Weber interpreted Calvinism as an otherworldly religion, where people sought to achieve salvation in the next world, not in this world, which was considered evil, corrupt, and full of sin. Although otherworldly salvation is the primary goal, Calvinists needed to show that they belonged to the elect, those chosen to go to heaven. Although the elect were predetermined, none know if they belonged to the chosen, and each person was enjoined by the Calvinist community to act like one of the elect and do the work of God on earth.

Calvinists were not allowed to enjoy worldly comforts but were enjoined to be moral, work hard, and accumulate wealth as signs of their labor and moral fortitude. Wealth was a sign of the fruits of constant labor but could not be used to satisfy personal pleasures; therefore, it was reinvested in order to make more wealth and provide more work for others. ” (Champagne, 2007: 29) This for Weber is the beginning of American Capitalism, later to be known as the protestant work ethic.

This view is far from that of the Native American communities, for they were and are concerned with gaining balance with nature and giving thanks for gifts that the Creator has given, not salvation in otherworldly places. In the Calvinist view the world and its vast recourses and creatures are placed here for man to bend and manipulate to his will, in order to make this world into a heaven on earth. For Native Americans the creatures and resources that the Creator has created are not here for man to use and manipulate, thou Native Americans use the land they do not believe that man is any more special than any other creature.

Native Americans believe that all living things have a soul were Christians believe that man is the center of the world and the only creature with a soul. This distinction makes it vary difficult for Native American communities to accept change and adapt to capitalism. Another underlining reason as to why change is so difficult to implement in Native American communities is because every aspect of tribal life is so interconnected that change in one aspect of life would inadvertently mean change in the entire outlook.

In Native American tribes, all aspects of life, whether it is religion, economy, or polity are all interlinked. As Professor Champagne said , Native American tribes are like onions, they are layers upon layers centered on creation stories and ceremonies. A good example of this is the Hopi community. “Clans and families within villages organize Hopi religious, ceremonial, and political leadership. Although the particular way in which Hopi institutions are constructed is unique to them, a pattern of undifferentiation is observed mong them because religious, political, economic, and kinship structures are tightly interrelated and interpenetrating. Because of this pattern of undifferentiated institutional relations, the Hopi will be reluctant to consider institutional innovation such as change in political relations if such change requires major reorientations in creation stories, religious ceremonies, and kinship relations. ” (Champagne, 2007: 41) The Hopi are not unique in this way; this way of living is true for most indigenous communities.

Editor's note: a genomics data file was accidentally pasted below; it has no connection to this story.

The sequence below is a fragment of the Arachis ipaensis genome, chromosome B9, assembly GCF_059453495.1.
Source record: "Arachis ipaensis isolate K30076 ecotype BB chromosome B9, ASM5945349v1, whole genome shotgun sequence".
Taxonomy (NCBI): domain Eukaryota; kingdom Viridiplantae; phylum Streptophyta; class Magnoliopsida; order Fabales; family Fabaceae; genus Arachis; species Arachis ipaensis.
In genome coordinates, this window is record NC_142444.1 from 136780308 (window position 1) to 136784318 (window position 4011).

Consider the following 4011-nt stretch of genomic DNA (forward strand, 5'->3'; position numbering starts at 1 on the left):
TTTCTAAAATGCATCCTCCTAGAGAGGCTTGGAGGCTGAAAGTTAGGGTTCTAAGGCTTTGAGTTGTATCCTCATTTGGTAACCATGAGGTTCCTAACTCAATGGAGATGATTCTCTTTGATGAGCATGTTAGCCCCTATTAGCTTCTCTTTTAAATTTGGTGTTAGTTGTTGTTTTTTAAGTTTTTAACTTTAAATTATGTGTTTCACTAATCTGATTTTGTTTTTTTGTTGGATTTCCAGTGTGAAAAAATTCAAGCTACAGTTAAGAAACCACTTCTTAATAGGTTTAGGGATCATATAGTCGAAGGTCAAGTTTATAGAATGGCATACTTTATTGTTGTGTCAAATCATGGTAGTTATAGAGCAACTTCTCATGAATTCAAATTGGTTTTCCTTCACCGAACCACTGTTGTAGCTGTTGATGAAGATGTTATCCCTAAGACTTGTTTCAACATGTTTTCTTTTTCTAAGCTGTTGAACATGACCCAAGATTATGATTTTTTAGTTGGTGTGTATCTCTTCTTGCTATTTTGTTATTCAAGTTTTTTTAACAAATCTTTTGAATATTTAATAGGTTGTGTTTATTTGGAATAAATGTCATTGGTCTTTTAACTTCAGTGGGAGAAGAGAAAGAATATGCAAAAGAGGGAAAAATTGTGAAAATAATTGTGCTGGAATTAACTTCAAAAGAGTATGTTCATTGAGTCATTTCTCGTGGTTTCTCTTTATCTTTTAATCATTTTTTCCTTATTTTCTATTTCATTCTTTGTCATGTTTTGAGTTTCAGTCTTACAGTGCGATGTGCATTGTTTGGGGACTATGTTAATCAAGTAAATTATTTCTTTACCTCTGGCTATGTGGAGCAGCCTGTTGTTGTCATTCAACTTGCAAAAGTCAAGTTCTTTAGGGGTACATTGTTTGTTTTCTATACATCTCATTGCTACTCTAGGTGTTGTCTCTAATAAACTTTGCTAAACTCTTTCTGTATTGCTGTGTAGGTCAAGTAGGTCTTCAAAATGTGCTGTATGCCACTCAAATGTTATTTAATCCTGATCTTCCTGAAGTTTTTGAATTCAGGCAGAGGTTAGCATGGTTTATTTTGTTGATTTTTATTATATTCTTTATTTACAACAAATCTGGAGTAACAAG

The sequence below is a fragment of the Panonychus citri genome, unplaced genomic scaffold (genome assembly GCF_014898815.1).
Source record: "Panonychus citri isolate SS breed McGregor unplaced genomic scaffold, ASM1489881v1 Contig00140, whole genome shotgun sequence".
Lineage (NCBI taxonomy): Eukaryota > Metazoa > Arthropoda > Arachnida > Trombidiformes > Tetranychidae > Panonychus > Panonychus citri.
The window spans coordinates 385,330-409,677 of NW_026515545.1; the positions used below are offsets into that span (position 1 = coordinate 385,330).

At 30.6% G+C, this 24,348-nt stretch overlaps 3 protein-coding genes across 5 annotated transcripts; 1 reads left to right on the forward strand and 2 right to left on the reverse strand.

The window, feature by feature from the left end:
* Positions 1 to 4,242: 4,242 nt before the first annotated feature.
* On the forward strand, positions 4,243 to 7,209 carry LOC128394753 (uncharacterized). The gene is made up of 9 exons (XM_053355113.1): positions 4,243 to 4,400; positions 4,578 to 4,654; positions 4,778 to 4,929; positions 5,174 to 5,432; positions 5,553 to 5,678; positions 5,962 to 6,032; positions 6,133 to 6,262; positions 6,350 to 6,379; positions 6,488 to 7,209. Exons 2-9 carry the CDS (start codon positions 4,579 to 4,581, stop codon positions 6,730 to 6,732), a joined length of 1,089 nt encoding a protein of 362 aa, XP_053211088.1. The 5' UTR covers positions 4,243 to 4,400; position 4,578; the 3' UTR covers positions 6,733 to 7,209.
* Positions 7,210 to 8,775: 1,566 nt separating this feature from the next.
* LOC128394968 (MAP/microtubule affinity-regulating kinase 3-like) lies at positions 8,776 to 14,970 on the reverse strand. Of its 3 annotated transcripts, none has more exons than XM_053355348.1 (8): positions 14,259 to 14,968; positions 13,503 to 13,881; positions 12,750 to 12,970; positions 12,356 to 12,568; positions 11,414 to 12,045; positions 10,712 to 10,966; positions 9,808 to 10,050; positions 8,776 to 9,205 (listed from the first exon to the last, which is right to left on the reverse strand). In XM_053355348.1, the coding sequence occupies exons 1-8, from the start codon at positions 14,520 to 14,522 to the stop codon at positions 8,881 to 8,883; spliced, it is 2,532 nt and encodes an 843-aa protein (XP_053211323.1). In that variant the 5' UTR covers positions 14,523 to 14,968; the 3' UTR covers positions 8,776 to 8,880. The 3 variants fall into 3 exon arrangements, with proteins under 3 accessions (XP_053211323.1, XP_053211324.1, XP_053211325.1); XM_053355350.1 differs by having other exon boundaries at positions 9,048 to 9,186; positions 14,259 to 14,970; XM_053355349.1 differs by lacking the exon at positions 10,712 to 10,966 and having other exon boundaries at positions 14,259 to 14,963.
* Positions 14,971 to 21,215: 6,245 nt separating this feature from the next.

In conclusion this essay has attempted to analyze Native American societies for world view and cultural and institutional differentiation. In so doing, we have discussed the possibilities of endogenously generated social change within American Indian societies and cultures. Mainly this essay has concentrated on two important aspects of world view that contribute to conservatism in Native American cultures. The two aspects as listed above are as follows, holistic Native American beliefs versus dualistic world views, and in so discussing we have underlined views of purity and salvation.

The second important aspect that that was discussed was the economic ethic: American Capitalism versus Native American subsistence labor ethic. The reasons why these two aspects are so important in explaining change or the lack of change in Native American communities is because everything is linked to religion and the ceremonies that ensue. As one author put it, Native American tribes are like apples and America is like an orange. This is meant as an analogy of how American society is compartmentalized and divided into many parts and Native American society is interlinked.